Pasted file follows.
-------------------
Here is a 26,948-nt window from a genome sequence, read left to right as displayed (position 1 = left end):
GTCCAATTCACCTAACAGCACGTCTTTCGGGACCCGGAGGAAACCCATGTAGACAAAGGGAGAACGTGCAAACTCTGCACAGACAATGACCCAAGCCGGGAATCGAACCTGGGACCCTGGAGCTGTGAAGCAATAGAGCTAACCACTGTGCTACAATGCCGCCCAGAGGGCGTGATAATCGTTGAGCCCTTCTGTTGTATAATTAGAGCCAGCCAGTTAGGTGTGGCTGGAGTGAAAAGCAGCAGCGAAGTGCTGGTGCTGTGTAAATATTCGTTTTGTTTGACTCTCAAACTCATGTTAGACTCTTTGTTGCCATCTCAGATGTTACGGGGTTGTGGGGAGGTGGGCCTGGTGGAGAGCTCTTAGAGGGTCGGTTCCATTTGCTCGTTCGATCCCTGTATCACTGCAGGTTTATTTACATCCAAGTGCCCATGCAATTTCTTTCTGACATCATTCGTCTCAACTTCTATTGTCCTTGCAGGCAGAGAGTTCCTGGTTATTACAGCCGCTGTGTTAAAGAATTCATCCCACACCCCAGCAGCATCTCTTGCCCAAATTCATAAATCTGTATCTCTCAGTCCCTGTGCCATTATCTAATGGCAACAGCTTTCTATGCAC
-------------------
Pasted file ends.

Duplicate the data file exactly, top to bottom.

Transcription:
Here is a 26,948-nt window from a genome sequence, read left to right as displayed (position 1 = left end):
GTCCAATTCACCTAACAGCACGTCTTTCGGGACCCGGAGGAAACCCATGTAGACAAAGGGAGAACGTGCAAACTCTGCACAGACAATGACCCAAGCCGGGAATCGAACCTGGGACCCTGGAGCTGTGAAGCAATAGAGCTAACCACTGTGCTACAATGCCGCCCAGAGGGCGTGATAATCGTTGAGCCCTTCTGTTGTATAATTAGAGCCAGCCAGTTAGGTGTGGCTGGAGTGAAAAGCAGCAGCGAAGTGCTGGTGCTGTGTAAATATTCGTTTTGTTTGACTCTCAAACTCATGTTAGACTCTTTGTTGCCATCTCAGATGTTACGGGGTTGTGGGGAGGTGGGCCTGGTGGAGAGCTCTTAGAGGGTCGGTTCCATTTGCTCGTTCGATCCCTGTATCACTGCAGGTTTATTTACATCCAAGTGCCCATGCAATTTCTTTCTGACATCATTCGTCTCAACTTCTATTGTCCTTGCAGGCAGAGAGTTCCTGGTTATTACAGCCGCTGTGTTAAAGAATTCATCCCACACCCCAGCAGCATCTCTTGCCCAAATTCATAAATCTGTATCTCTCAGTCCCTGTGCCATTATCTAATGGCAACAGCTTTCTATGCAC